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Departing Tribunal Judge Calls Two More Suspects ‘Most Responsible’

Swiss judge Laurent Kasper-Ansermet is expected to leave the Khmer Rouge tribunal on Friday.

Swiss judge Laurent Kasper-Ansermet is expected to leave the Khmer Rouge tribunal Friday, following a turbulent run as international investigating judge that critics say underscored high-level political interference at the UN-backed court.

Before leaving, however, the judge issued his own decisions on two suspects of a potential third case at the court, saying former navy chief Meas Muth and former air force chief Sou Met were among those “most responsible” for the crimes of the Khmer Rouge and should therefore be prosecuted by the court.

The widely publicized names were redacted from the official decision, which was not signed off on by his counterpart, judge You Bunleng. The court’s mandate is to pursue only those suspects considered “most responsible” for the crimes of the Khmer Rouge. Kasper-Ansermet said in his decisions the tribunal had the duty to bring the two men to justice.

According to court documents, Meas Muth is accused of purges inside his division, the arrest and execution of Thai and Vietnamese fishermen and the transfer of prisoners to the notorious Tuol Sleng torture center; Sou Met is accused of running a security center and supervising forced labor of the Kampong Chhnang airport.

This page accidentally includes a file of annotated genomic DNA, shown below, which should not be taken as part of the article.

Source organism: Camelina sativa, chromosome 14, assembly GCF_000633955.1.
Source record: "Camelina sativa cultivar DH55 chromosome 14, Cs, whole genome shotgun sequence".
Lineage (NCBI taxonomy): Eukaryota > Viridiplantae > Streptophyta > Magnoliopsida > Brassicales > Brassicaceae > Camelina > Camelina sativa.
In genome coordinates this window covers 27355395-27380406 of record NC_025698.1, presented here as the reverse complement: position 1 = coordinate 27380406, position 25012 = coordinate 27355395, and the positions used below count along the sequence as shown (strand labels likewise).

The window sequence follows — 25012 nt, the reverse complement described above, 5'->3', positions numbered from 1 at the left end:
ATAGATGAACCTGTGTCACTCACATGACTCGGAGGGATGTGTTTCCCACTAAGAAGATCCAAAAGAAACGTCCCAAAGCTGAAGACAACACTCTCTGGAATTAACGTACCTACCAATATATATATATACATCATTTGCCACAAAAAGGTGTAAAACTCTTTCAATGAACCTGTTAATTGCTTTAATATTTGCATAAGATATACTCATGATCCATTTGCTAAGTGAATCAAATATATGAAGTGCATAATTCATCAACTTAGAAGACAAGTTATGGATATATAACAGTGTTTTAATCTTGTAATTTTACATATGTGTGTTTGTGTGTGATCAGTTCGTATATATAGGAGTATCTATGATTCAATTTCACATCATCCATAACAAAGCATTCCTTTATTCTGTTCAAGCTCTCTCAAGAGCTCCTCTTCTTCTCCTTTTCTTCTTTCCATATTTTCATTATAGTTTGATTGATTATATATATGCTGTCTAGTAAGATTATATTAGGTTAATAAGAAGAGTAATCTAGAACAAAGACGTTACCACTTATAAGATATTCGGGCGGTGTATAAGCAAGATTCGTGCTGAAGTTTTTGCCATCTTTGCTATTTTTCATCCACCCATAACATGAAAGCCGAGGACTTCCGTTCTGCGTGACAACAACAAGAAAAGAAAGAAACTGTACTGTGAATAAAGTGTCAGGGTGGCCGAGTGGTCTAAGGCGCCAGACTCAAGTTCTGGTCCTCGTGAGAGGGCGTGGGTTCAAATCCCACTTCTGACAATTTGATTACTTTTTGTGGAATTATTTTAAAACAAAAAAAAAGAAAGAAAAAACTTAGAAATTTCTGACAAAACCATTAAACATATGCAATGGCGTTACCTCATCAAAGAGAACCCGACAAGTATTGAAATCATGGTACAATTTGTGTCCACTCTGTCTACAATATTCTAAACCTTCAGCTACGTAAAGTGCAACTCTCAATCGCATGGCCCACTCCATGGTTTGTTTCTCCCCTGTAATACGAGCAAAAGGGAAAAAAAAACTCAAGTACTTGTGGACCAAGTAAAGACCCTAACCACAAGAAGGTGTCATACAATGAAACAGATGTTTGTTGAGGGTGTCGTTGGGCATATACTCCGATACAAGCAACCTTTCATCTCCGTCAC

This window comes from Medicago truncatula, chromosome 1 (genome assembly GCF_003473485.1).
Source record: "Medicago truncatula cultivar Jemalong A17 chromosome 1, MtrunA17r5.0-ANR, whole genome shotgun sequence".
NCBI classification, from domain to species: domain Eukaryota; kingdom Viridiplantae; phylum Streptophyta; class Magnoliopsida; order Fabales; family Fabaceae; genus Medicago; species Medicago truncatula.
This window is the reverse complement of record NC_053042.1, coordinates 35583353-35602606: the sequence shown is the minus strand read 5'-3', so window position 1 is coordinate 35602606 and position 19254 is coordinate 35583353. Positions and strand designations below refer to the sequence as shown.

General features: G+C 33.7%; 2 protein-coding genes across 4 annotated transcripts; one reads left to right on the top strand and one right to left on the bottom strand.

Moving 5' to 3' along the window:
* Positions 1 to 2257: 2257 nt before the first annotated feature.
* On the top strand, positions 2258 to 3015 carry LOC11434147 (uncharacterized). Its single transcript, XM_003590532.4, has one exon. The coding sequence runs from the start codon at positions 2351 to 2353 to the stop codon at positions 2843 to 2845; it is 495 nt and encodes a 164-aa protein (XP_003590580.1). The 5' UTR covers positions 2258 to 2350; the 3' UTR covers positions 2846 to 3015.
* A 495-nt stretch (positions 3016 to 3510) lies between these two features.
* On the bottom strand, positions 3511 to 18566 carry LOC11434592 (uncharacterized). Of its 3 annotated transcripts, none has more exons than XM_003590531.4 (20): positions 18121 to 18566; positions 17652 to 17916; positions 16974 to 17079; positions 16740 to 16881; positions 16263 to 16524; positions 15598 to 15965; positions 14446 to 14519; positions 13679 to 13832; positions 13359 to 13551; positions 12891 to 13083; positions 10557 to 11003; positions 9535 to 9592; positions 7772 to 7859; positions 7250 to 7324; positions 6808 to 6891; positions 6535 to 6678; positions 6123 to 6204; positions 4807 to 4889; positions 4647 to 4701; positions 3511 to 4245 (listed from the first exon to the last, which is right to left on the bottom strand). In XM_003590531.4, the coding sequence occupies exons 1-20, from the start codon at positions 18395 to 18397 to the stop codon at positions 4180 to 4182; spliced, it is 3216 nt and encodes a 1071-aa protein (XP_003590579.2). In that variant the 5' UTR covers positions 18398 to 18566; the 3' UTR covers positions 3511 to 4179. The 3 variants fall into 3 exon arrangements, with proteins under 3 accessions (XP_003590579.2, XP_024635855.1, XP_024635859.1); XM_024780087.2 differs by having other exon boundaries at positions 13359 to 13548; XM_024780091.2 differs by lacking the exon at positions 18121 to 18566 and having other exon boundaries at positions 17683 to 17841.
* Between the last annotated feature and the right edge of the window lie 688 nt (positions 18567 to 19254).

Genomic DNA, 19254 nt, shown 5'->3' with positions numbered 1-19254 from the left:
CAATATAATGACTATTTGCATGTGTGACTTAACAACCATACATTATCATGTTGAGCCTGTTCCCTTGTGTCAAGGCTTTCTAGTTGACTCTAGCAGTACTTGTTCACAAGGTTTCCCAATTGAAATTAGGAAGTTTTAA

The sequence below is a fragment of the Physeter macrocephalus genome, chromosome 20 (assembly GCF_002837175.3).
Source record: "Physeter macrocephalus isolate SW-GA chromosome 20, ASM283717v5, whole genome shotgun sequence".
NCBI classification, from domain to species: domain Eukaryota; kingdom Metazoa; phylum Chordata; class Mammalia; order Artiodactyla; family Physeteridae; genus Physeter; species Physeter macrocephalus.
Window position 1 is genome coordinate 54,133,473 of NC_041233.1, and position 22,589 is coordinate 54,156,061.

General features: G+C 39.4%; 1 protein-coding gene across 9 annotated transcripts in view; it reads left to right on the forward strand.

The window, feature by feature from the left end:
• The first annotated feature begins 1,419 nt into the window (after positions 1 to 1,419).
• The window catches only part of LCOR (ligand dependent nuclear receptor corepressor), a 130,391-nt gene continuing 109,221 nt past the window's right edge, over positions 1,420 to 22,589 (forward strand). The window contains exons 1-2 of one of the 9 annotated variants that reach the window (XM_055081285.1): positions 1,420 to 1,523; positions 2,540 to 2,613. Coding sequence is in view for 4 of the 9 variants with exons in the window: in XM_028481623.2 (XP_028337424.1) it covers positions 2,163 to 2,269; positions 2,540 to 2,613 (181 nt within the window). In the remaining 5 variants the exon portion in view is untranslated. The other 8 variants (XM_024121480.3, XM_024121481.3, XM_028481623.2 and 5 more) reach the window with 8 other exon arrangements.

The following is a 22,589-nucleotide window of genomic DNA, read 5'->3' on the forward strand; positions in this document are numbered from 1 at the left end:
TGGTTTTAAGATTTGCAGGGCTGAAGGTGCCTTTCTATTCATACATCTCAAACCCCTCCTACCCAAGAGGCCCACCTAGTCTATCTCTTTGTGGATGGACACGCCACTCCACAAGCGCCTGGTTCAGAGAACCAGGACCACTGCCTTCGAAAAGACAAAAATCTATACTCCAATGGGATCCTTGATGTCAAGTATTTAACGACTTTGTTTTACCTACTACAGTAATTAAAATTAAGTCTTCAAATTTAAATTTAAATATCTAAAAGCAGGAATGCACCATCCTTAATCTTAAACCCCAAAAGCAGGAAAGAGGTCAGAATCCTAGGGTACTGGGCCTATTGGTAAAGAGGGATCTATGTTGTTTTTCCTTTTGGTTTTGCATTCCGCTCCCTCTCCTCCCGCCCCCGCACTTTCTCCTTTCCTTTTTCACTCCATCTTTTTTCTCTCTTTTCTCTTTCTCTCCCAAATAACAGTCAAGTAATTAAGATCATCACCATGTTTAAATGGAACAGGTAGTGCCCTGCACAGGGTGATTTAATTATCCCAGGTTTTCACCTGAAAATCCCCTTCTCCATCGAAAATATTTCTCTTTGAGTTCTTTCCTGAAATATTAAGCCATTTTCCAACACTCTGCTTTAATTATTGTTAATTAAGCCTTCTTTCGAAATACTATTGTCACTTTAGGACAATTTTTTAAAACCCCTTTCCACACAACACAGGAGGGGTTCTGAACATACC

Meanwhile, court observers say the UN and Cambodia must appoint a new international investigating judge after Kasper-Ansermet’s departure.

Meas Muth and Sou Met are under Case 003, with another three suspects in Case 004. Both cases are strongly opposed by Prime Minister Hun Sen and other senior government officials, and critics say they are unlikely to be completed.

Kasper-Ansermet is the second judge to leave the tribunal over the cases, along with a number of important staff members. Kasper-Ansermet has said he had little cooperation from the Cambodian side of his office.

UN officials say more judges are being considered for nomination.

“We’re still waiting for a new appointment of new judges [to see] whether this can move on,” said Latt Ky, a tribunal monitor for the rights group Adhoc.